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Childhood Obesity



Childhood obesity is defined as a child or adolescent weighing much more than the normal healthy weight for his or her age and height.

 
  • Overview
  • Action Plan
  • Ask The Doctor
  • Related Info

Overview


More and more children are being identified as overweight or obese in the world, but primarily in those countries that are eating a Westernized diet style. It is estimated that approximately one out of four children in the U.S. are overweight, and one out of six children are considered obese.1 Calculating BMI for a child is not the same as for an adult, as the normal range changes with age for a child. Although BMI isn’t as accurate as checking body fat percentage, it can be acceptable for estimation purposes. Using a BMI-for-age growth chart, after measuring height and weight, can determine if a child is close to the overweight range. If the BMI falls above the 85th percentile, they are considered overweight, and if they are above the 95th percentile, they are considered obese.

But much more important than calculating whether or not a child is obese or not is looking at what the child is eating and physically doing from day to day, which will significantly determine their weight and be the determinant of their future health. With high-calorie, addictive foods being marketed to children and parents alike, it is not difficult to understand why childhood obesity has become an epidemic over the recent decades. As with adult obesity, other contributing factors to gaining excessive weight include:

  • Consumption of sweetened beverages
  • Restaurant eating
  • Higher calorie-dense foods eaten regularly
  • Minimal natural plant-foods (high micronutrient dense), such as vegetables, beans, and fruits
  • Higher-calorie, processed foods are convenient and easy to prepare
  • Parent’s lack of education on how to prepare healthy, unprocessed, whole plant foods for children to eat regularly
  • Sedentary lifestyles (increased TV, video game, computer time, riding in car for transportation)
  • Limited time set aside for physical activity in schools
 
References
  1. Ogden CL, Carroll MD, Kit BK, Flegal KM. Prevalence of childhood and adult obesity in the United States, 2011-2012. JAMA 2014, 311:806-814.

Action Plan


Diet

  • A Nutritarian eating style is ideal for a growing child for superior health and as a treatment of childhood obesity. As more and more high micronutrient-containing plants are included in one’s diet, food addiction and food cravings diminish, and the high volume of lower calorie food limits the chance for excessive calorie intake.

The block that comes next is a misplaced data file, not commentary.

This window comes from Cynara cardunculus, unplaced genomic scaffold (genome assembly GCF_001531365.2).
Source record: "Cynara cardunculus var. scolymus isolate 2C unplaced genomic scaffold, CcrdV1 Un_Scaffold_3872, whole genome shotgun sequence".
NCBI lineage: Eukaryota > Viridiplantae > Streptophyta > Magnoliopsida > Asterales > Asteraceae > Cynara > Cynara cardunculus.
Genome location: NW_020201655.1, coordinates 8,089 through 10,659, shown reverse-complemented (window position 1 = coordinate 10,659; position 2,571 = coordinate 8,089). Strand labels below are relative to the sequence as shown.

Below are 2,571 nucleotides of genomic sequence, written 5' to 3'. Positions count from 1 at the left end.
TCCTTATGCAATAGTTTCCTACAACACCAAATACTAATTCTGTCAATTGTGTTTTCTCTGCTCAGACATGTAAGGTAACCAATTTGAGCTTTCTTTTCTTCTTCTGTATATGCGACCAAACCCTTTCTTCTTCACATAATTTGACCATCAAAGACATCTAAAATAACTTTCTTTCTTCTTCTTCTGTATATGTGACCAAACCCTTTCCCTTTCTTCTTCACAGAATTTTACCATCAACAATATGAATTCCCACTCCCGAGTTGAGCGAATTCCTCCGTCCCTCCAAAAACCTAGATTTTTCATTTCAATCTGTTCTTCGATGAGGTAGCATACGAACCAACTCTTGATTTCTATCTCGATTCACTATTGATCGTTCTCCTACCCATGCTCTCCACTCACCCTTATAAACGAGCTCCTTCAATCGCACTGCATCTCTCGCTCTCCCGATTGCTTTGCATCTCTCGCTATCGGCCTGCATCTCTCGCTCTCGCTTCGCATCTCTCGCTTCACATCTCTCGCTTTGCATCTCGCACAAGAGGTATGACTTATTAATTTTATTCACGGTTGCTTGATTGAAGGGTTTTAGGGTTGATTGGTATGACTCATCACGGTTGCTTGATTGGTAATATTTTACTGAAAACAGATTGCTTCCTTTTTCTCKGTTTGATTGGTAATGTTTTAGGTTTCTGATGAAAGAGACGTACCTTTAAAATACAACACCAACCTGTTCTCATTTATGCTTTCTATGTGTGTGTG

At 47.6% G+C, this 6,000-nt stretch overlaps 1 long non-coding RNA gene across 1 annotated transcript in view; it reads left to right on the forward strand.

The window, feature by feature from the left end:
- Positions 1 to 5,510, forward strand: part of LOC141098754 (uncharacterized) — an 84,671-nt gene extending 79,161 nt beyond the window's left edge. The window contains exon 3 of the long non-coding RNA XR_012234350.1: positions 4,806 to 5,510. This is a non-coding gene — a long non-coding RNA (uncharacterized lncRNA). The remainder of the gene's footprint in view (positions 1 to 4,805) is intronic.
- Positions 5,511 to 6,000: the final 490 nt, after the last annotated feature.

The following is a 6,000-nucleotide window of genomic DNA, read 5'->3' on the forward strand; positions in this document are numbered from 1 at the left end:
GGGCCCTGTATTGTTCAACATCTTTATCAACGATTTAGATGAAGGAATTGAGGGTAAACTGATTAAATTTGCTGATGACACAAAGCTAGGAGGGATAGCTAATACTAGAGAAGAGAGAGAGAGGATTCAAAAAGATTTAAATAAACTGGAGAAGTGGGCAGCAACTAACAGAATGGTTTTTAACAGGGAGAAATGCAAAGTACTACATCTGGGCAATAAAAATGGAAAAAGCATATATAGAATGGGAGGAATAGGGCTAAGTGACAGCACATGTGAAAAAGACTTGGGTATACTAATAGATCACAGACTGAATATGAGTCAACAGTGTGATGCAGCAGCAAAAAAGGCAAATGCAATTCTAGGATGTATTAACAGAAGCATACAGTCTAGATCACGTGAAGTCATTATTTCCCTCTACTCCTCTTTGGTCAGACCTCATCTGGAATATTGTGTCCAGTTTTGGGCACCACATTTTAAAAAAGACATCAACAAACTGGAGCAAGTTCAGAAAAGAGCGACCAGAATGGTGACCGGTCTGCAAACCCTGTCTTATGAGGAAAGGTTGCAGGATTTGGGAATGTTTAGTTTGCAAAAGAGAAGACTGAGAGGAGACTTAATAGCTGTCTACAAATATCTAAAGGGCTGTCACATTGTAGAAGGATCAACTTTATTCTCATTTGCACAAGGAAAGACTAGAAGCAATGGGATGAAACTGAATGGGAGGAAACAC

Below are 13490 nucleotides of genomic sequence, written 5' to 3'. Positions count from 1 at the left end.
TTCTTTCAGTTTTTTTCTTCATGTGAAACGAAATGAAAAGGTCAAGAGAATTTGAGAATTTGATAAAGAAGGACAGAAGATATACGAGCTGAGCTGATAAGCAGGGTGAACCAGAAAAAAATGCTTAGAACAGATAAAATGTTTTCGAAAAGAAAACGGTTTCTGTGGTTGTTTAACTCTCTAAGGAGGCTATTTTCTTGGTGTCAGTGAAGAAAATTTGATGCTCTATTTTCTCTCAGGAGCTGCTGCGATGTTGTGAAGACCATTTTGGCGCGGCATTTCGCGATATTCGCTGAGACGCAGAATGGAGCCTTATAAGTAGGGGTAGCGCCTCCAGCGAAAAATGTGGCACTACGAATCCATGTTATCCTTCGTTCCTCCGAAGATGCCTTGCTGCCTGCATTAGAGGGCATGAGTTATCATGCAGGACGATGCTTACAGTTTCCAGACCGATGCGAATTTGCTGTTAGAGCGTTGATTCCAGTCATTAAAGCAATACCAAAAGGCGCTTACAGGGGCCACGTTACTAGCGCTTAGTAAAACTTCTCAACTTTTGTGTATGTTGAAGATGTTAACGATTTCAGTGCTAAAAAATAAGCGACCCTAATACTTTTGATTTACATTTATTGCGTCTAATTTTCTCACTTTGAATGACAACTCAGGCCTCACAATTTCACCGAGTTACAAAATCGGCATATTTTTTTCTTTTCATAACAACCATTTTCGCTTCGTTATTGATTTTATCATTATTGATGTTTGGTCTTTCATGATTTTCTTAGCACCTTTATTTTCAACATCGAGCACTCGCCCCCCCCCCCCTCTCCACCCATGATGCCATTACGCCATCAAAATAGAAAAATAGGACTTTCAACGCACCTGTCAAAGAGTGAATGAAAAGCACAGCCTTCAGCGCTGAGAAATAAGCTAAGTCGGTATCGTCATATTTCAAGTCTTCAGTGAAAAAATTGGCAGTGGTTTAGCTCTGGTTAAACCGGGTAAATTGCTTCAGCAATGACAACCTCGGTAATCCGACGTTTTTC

• The most important advice with treating childhood obesity is to make sure the whole household eats the same healthy Nutritarian meals. The household, not solely the child, has to change their food choices.
  • Children, even more than adults, can be particular with what foods they like, so it may be required to experiment with a variety of Nutritarian foods and recipes to find ones that they like.

Activity

  • Find any physical activity that the overweight child may enjoy (even a little bit) and begin incentivizing that activity.
  • Sometimes, as long as physical activity is time well spent with a particular person (parent, friend, etc.), they may not mind which physical activity it is.

Psychological health

  • Most overweight children have a psychological factor that needs to be addressed (depression, anxiety, feeling alone or different, feeling unloved, etc.) contributing to their being overweight. If not addressed, they may continue to go to eating high calorie foods as a way to comfort themselves and compensate for this, making introducing healthy foods that much more difficult for the parent.
  • Special attention to Omega-3 fatty acids, zinc, B12, and Vitamin D are indicated to assure any insufficiencies are not contributing to mood disorders.
 

Ask The Doctor


The following are sample questions from the Ask the Doctor Community Platinum and higher members can post their health questions directly to Dr. Fuhrman. (All members can browse questions and answers.)

Q.

I am determined to abandon my SAD diet for a Nutritarian one and set a healthy example for my family. I will be introducing solids to my six-month-old and want to start him out healthy from day one. Any suggestions?

A.

You are the parent, and you are responsible for your child’s health! You are in full control of the meals that are provided and the examples that you set. The bottom line is that you can have a major impact on his future health and protect him from developing serious childhood illnesses, autoimmune diseases, emotional and learning disorders, and even later life cancer, all by the food choices in your home. Your goal should be to instill healthy habits in your child so that he grows up at a healthy weight, enjoys healthful foods and exercise, and holds on to these habits as an adult. All of the science and the basic how-tos are addressed in my book, Disease Proof Your Child.

 
Q.

I bought some chocolate rice milk. I was thinking of giving some to my nine month old, but I read the info on the packaging, and it says to only give to children under five with the consent of your doctor. What is it about this product that makes it not suitable for children under five? Is it ok to give it to them?

A.

It is junk food. I guess most mothers give their kids soda, apple juice, and all types of sweet liquids that are not healthful. Liquid sweets are obesity and diabetes promoting, and when given to children, starts them on the road to dangerous eating habits and bad health. So I have no idea why you would want to feed an infant or toddler junk food. The only liquids safe for a nine month old are breast milk and water; anything else is detrimental to their health and promotes childhood obesity.